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Am Nat. 2007 Apr;169(4):E97-106. Epub 2007 Feb 9.

Clade age and not diversification rate explains species richness among animal taxa.

Author information

1
Department of Biological Sciences, Dartmouth College, Hanover, New Hampshire 03755, USA. mark.mcpeek@dartmouth.edu

Abstract

Animal taxa show remarkable variability in species richness across phylogenetic groups. Most explanations for this disparity postulate that taxa with more species have phenotypes or ecologies that cause higher diversification rates (i.e., higher speciation rates or lower extinction rates). Here we show that clade longevity, and not diversification rate, has primarily shaped patterns of species richness across major animal clades: more diverse taxa are older and thus have had more time to accumulate species. Diversification rates calculated from 163 species-level molecular phylogenies were highly consistent within and among three major animal phyla (Arthropoda, Chordata, Mollusca) and did not correlate with species richness. Clades with higher estimated diversification rates were younger, but species numbers increased with increasing clade age. A fossil-based data set also revealed a strong, positive relationship between total extant species richness and crown group age across the orders of insects and vertebrates. These findings do not negate the importance of ecology or phenotype in influencing diversification rates, but they do show that clade longevity is the dominant signal in major animal biodiversity patterns. Thus, some key innovations may have acted through fostering clade longevity and not by heightening diversification rate.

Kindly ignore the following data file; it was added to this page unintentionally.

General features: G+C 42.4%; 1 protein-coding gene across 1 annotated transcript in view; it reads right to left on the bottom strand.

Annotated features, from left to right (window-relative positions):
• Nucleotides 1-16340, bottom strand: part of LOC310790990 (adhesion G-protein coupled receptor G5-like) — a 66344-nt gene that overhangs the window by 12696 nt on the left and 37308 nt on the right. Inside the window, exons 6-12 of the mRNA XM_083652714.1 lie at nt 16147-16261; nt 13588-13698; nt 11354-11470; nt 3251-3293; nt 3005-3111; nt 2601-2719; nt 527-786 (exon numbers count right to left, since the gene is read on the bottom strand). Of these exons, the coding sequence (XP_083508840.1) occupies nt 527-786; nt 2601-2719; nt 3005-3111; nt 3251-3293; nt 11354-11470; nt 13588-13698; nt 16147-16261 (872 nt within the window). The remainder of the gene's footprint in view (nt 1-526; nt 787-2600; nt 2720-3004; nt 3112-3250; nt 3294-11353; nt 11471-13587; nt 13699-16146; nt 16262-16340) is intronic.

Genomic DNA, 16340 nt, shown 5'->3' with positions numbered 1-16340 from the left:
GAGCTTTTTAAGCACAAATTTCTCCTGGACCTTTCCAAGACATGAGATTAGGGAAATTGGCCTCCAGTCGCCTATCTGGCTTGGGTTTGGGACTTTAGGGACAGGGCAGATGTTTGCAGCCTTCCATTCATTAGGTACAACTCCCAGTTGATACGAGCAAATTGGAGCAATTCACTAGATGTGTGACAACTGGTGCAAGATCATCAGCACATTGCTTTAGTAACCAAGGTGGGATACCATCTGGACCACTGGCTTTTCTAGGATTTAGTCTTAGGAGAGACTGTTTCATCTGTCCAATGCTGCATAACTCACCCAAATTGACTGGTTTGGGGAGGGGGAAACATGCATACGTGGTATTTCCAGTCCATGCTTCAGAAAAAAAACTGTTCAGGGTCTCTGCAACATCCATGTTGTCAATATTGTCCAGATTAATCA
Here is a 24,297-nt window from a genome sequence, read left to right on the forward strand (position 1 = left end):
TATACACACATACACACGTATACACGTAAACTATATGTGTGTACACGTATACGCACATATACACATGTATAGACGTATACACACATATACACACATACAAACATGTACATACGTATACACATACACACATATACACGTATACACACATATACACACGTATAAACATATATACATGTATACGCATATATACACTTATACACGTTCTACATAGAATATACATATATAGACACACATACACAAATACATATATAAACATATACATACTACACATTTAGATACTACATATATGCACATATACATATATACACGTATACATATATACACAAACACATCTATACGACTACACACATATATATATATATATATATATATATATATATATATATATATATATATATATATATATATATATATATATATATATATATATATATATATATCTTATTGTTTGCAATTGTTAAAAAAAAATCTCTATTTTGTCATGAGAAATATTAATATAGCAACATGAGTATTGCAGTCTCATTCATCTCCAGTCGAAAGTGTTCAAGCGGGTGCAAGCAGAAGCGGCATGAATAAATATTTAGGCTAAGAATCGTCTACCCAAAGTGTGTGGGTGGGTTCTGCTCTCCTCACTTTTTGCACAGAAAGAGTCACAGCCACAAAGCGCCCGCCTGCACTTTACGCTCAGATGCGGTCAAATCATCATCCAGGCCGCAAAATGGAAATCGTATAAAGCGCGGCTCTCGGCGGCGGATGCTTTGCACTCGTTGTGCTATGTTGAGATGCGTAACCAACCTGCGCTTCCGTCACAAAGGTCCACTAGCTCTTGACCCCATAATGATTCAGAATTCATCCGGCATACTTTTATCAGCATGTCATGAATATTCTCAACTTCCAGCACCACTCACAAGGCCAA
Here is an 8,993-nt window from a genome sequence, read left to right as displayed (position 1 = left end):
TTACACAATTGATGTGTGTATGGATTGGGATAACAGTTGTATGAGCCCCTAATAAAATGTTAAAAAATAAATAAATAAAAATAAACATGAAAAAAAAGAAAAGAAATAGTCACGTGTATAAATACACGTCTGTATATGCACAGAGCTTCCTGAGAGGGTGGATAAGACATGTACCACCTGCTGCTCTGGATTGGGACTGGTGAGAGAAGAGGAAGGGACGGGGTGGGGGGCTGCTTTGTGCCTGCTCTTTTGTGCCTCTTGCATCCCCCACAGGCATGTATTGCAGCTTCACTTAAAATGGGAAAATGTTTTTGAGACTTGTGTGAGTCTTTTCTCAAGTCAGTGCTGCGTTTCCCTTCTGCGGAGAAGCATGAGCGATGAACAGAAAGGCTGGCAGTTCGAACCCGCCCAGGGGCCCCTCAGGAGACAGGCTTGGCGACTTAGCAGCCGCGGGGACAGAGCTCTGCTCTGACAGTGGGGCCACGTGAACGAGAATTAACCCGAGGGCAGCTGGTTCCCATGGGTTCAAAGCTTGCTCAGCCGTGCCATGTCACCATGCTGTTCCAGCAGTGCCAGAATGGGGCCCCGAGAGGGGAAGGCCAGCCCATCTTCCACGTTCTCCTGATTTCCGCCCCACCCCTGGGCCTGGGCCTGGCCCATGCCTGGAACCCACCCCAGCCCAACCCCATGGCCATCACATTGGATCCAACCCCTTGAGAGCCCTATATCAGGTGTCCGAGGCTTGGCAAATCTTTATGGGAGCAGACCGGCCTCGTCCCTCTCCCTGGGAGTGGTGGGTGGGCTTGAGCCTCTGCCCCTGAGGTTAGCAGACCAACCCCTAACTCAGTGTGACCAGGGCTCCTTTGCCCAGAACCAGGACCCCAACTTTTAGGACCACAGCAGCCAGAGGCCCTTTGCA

PMID:
17427118
DOI:
10.1086/512135
[Indexed for MEDLINE]

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